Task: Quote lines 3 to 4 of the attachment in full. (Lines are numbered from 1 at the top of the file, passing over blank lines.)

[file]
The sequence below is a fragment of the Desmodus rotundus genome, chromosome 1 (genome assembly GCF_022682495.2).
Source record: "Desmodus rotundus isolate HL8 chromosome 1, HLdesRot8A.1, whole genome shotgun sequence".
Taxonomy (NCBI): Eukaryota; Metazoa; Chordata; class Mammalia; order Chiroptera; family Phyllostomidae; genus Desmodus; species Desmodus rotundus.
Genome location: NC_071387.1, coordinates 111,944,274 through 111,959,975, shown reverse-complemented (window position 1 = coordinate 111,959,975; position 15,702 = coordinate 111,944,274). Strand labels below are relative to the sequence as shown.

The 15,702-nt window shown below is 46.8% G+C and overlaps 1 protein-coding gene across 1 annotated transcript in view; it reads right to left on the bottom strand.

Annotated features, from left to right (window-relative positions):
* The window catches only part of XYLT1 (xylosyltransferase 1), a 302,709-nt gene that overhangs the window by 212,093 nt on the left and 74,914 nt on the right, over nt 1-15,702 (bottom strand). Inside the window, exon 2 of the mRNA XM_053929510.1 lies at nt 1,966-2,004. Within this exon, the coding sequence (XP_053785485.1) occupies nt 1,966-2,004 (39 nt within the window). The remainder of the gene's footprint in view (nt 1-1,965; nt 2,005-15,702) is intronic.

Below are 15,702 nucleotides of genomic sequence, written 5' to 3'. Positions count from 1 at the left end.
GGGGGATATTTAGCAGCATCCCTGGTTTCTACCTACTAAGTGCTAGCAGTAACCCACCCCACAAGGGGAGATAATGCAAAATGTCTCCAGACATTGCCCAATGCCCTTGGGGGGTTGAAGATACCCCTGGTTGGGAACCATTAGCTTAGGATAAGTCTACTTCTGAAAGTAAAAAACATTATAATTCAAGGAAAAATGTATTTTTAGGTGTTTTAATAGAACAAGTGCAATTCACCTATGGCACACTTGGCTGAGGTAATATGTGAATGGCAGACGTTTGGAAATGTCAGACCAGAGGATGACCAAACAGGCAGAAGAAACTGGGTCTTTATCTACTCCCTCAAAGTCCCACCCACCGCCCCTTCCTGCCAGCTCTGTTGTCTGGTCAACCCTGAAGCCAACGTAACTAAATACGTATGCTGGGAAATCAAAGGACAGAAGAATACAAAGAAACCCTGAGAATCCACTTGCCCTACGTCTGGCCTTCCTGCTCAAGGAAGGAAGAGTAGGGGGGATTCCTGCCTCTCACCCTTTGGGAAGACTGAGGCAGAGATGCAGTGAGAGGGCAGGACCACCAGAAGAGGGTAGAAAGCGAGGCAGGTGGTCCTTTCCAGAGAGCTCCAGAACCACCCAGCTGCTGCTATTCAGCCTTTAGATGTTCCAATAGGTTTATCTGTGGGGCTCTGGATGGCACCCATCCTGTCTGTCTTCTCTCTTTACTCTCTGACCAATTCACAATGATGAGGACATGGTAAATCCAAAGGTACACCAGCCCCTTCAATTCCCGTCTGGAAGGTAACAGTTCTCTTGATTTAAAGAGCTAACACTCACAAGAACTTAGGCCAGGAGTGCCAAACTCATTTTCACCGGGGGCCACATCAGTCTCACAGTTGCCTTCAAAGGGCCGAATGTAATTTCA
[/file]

Taxonomy (NCBI): Eukaryota; Metazoa; Chordata; class Mammalia; order Chiroptera; family Phyllostomidae; genus Desmodus; species Desmodus rotundus.
Genome location: NC_071387.1, coordinates 111,944,274 through 111,959,975, shown reverse-complemented (window position 1 = coordinate 111,959,975; position 15,702 = coordinate 111,944,274). Strand labels below are relative to the sequence as shown.